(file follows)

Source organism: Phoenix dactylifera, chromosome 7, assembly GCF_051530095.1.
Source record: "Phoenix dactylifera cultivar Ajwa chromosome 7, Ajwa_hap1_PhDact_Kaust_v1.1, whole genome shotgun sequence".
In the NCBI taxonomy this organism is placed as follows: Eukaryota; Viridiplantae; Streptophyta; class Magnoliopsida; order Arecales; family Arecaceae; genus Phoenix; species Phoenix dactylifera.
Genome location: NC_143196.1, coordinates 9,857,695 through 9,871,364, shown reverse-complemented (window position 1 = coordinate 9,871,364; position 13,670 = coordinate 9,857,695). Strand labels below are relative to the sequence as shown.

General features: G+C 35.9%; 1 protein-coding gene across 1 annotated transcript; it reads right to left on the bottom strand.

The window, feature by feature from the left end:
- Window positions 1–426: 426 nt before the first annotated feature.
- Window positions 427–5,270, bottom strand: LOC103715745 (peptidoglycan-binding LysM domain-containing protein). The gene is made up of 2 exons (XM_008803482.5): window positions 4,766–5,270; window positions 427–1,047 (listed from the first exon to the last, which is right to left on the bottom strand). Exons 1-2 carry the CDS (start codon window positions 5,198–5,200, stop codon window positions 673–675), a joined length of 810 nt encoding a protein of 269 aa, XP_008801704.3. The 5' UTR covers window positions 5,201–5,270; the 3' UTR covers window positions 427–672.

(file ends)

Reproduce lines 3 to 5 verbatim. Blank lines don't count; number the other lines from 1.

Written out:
In the NCBI taxonomy this organism is placed as follows: Eukaryota; Viridiplantae; Streptophyta; class Magnoliopsida; order Arecales; family Arecaceae; genus Phoenix; species Phoenix dactylifera.
Genome location: NC_143196.1, coordinates 9,857,695 through 9,871,364, shown reverse-complemented (window position 1 = coordinate 9,871,364; position 13,670 = coordinate 9,857,695). Strand labels below are relative to the sequence as shown.

General features: G+C 35.9%; 1 protein-coding gene across 1 annotated transcript; it reads right to left on the bottom strand.